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Some news from P&O late last week. On Friday this press release was issued:-

From 30 November 2011, Oriana will become exclusively for adults.

When Artemis leaves the fleet next May the number of holidays exclusively for adults available within the P&O Cruises programme will be effectively reduced as Adonia, her replacement, is a smaller ship. We therefore wish to add a third ship to offer this type of holiday. We feel we can do this as Azura, the most recent ship to be added to our fleet provides additional holidays for families.

P&O Cruises have seven ships in our fleet and after November 30 2011 four will continue to welcome families (Aurora, Azura, Oceana and Ventura) and three, (Adonia, Arcadia and Oriana) will be exclusively for adults. We are totally committed to satisfying the holiday needs of both families and those travelling without children.


I think that’s an interesting decision. I think this is largely a defensive move, from the perspective of both family cruising and also for cruise traditionalists. In an era when there are ships like Independence of the Seas sailing out of Southampton (and Oasis and Allure of the Seas in Florida) as well as P&O’s own Ventura, it must be hard trying to market Oriana as a family holiday ship. When Oriana was launched in the mid-90s she was pretty much state of the art in many ways, but she’s slipped behind the curve now. I don’t know from experience how good the children’s facilities are on Oriana but I would imagine that they’re not as good as on a new ship such as Ventura. Then there’s the appeal to the traditionalists, because it looks  they’re positioning Oriana as very much a traditionalist’s cruise ship. I think it always did appeal to them – Oriana was a recreation of Canberra with (mid-90s) up-to-date facilities – but as the years have gone by Oriana is looking slightly lacking. For example, she has few balconies and most of her cabins are a tad smaller than is the norm in more modern ships. I know that we would be reluctant to return to Oriana, having cruised and enjoyed the facilities on Ventura. There is one group however who don’t seek the latest facilities and that’s the traditionalists, and I think that Oriana will now be perfect for them.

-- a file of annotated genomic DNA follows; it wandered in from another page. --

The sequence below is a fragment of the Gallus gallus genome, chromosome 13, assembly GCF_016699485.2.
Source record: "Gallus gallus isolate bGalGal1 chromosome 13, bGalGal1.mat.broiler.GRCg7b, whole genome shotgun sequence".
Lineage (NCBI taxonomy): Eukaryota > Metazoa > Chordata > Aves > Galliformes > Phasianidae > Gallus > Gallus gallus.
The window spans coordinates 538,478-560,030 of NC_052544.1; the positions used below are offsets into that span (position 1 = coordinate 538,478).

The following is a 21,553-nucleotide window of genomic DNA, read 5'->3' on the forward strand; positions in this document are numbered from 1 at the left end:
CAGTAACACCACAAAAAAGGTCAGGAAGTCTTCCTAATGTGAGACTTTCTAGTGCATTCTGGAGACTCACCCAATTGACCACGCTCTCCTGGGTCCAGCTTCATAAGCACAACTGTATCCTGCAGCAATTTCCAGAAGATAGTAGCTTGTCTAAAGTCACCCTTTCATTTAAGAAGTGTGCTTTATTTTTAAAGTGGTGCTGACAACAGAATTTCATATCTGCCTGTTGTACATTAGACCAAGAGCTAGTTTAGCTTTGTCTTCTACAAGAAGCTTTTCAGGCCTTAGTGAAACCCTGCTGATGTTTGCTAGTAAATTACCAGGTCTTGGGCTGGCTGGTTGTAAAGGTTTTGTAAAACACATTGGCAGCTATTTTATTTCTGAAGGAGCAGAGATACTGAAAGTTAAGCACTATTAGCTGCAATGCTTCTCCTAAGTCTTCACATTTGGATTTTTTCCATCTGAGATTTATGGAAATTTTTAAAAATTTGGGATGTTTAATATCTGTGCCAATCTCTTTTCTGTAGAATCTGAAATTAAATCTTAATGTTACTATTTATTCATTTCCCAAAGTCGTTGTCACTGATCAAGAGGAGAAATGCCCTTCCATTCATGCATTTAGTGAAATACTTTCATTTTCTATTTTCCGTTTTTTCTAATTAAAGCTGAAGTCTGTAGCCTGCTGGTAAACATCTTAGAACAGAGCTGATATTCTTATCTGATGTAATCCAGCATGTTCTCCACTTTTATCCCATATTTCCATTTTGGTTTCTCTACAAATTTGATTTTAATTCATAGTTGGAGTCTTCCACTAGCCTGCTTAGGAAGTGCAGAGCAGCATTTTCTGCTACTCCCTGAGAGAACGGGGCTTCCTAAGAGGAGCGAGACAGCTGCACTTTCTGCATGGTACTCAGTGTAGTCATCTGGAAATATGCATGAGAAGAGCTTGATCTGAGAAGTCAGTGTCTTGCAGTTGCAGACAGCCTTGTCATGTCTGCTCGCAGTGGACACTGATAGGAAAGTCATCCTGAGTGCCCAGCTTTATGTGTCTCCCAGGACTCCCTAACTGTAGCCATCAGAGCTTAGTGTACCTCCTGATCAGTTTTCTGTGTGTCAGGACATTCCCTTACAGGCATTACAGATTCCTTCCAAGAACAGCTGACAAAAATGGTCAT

Does this mean that P&O will be splitting the fleet more definitely into a formal line (Oriana, Arcadia & Adonia) and an informal line (the rest)? Well, it’s possible, but I don’t think so. I think the formal approach is dear to P&O’s heart; I think it’s one of the things that connects them with their own history. In any case, I have a feeling that a simple ‘family ship = informal ship’ equation is too simplistic. I have a feeling that it might be ships like Adonia or Arcadia that might the ones to go less formal. Not in a truly casual manner, more in a ‘country-club casual’ style. I think this is especially true of Adonia, since she was designed originally for just such a cruising style, and these are the policies in force on her sister ships currently with Oceania and Azamara.

And finally, I wonder what P&O will do with the areas on Oriana that are currently given over to children’s provision. These are all on D deck, aft, immediately forward of the Terrace pool and open deck area. There’s quite a lot of space there that could be used for something quite interesting. Another speciality restaurant? A seriously sophisticated bar, opening out onto the deck? We’ll learn more in due course, we’re told. One thing, though: at the moment Oriana’s refit is due to last just just 14 days, from 16 November to 30 November (2011). I’m not sure how much major work they could do to these areas in that time.


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